China to ban additives in fresh juice.

China to ban additives in fresh juice

Updated: 2010-08-04 22:48

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:doZoom(16)" target="_blank">Large :doZoom(14)" target="_blank">Medium :doZoom(12)" target="_blank">Small BEIJING - China's State Food and Drug Administration (SDA) has released a set of draft regulations banning the use of food additives in fresh juices.
According to the regulations on the management of fresh juice in catering establishments, which were published on the SDA's website seeking public opinion, fresh juices refer to directly edible beverages that are made of fresh fruits, vegetables, cereals or beans in accordance with food safety requirements.

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Further, beverages made from concentrated pulp, vegetables or fruit powders should not be labeled as fresh juices, according to the rules. Banning the use of recycled food as ingredients, the rules also specify that rotten or musty vegetables and fruits, or those with wormholes, may not be used in the manufacturing of fresh juice.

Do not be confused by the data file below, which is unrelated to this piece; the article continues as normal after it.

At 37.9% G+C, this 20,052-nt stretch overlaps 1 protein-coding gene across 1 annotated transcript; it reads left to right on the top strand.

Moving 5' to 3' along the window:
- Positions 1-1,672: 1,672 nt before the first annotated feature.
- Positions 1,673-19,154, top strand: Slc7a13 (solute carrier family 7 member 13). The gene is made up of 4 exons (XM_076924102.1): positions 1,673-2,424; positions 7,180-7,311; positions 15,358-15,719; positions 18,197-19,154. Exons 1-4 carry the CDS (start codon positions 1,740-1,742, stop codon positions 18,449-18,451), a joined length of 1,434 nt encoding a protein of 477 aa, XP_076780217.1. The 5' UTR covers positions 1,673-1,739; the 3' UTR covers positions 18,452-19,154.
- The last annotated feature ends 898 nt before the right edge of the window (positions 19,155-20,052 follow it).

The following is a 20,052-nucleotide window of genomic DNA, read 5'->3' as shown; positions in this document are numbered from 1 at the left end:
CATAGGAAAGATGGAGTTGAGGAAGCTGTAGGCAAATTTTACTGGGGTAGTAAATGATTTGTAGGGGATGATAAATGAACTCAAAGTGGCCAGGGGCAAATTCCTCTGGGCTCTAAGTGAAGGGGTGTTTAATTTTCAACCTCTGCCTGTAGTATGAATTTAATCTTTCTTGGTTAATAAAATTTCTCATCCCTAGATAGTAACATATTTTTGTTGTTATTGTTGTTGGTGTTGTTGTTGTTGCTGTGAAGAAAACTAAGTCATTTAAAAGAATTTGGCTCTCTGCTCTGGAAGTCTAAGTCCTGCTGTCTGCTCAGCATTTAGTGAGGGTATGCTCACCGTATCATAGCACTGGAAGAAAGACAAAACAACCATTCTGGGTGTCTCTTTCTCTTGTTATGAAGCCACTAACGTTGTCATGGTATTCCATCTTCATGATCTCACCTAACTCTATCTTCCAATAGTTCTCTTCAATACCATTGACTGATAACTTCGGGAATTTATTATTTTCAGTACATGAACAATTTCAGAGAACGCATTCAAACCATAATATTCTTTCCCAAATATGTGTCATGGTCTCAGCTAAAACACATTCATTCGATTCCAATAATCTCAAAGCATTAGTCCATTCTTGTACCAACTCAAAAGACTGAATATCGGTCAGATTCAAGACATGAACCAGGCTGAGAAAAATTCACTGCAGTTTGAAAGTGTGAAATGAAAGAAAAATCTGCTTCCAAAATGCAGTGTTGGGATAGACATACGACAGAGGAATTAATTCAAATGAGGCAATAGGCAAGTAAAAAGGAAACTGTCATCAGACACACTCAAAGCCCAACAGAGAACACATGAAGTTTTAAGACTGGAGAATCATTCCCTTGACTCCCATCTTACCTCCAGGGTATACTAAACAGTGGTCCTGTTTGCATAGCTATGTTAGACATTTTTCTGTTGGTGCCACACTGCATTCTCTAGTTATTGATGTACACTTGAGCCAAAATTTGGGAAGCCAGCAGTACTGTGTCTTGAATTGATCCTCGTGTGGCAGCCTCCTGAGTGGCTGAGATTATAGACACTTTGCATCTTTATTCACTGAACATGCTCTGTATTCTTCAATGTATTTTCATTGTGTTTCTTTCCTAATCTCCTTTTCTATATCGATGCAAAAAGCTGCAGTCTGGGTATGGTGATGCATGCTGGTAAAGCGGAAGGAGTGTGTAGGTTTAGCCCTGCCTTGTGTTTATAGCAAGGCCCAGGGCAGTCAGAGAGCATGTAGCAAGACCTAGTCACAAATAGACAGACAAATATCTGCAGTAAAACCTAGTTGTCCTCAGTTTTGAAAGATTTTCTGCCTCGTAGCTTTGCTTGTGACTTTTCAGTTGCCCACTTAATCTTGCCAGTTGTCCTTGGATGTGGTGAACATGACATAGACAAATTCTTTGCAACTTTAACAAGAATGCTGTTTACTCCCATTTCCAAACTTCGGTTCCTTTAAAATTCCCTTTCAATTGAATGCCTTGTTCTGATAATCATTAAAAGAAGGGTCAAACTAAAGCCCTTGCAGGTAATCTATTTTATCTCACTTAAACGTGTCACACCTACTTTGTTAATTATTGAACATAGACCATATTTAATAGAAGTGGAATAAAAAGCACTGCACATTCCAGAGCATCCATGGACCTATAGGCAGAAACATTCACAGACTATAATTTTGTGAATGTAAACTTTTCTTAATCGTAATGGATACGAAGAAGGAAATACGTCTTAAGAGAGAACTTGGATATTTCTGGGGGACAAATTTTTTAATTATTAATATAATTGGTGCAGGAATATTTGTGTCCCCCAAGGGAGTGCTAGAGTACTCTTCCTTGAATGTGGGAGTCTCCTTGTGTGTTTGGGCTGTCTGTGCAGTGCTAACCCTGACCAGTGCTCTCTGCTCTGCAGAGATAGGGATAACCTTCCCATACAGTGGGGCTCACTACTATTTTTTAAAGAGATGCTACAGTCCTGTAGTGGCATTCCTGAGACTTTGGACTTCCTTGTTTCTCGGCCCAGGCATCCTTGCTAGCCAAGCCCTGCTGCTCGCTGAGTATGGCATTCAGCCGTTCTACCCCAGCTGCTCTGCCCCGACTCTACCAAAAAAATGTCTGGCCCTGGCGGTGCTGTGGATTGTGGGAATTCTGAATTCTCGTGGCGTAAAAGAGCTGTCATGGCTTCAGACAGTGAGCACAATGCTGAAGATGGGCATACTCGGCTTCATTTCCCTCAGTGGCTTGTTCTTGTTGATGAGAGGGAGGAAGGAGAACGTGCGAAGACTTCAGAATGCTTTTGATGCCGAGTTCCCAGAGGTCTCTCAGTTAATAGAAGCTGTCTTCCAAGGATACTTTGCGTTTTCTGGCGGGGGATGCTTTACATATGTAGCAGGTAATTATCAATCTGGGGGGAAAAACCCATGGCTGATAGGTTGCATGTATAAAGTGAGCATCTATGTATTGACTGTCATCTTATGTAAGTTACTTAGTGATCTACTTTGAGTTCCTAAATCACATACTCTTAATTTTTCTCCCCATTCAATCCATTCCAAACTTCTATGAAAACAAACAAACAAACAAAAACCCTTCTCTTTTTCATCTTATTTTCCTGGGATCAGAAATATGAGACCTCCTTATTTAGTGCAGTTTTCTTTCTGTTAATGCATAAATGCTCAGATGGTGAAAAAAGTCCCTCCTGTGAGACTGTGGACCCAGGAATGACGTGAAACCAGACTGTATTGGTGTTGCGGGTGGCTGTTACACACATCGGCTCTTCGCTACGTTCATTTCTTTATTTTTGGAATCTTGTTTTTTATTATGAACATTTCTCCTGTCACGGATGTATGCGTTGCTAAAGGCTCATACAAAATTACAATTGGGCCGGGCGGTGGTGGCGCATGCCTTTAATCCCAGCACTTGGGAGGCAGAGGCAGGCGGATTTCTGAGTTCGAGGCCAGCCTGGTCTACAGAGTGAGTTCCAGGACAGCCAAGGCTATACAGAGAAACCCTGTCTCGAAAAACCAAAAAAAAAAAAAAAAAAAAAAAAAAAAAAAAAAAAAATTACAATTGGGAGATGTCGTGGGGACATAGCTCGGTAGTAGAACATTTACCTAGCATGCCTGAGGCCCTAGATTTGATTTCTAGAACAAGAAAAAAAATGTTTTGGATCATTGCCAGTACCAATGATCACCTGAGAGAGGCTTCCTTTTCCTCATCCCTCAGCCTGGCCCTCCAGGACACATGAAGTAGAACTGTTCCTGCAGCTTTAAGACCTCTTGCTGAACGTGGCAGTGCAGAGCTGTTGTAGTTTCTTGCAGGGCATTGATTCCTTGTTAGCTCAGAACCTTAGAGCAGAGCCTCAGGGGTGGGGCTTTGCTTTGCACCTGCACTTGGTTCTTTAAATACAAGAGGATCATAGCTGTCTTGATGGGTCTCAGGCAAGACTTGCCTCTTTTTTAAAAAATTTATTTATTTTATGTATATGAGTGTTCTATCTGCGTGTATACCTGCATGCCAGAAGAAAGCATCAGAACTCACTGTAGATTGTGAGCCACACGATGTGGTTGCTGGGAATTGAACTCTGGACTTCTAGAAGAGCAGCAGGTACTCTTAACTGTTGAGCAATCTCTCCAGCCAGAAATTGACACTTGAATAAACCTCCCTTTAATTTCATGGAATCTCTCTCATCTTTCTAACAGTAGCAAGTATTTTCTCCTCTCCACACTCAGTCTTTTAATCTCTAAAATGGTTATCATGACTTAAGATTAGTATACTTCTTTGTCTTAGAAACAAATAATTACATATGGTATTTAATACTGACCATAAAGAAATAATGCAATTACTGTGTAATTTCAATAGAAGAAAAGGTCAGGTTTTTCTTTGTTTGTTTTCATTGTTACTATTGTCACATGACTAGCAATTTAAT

According to the regulations, fresh juices must be preserved in capped bottles and must be consumed in less than two hours after being manufactured.
In addition, the rules ban people from being employed in fresh juice manufacturing plants if they have digestive infectious diseases such as diarrhea and typhoid fever, or other illnesses that might impair food safety such as active tuberculosis.
The new rules also lay down various details such as manufacturers must wear masks covering their mouths while making fresh juice and their hands must be disinfected prior to their work.
Also on Wednesday, the Ministry of Health issued a plan to intensify the food safety campaign by ordering supervising departments to launch "full-scale" inspections to prevent the illegal use of food additives or non-edible materials.
What's more, a number of companies are to be named for illegally using food additives or non-edible materials, said the plan, without offering further details.
That's a shame, I rather enjoy a bit of lead & mercury in my OJ... silly Chinese
Perhaps you should stay with your "local brew".


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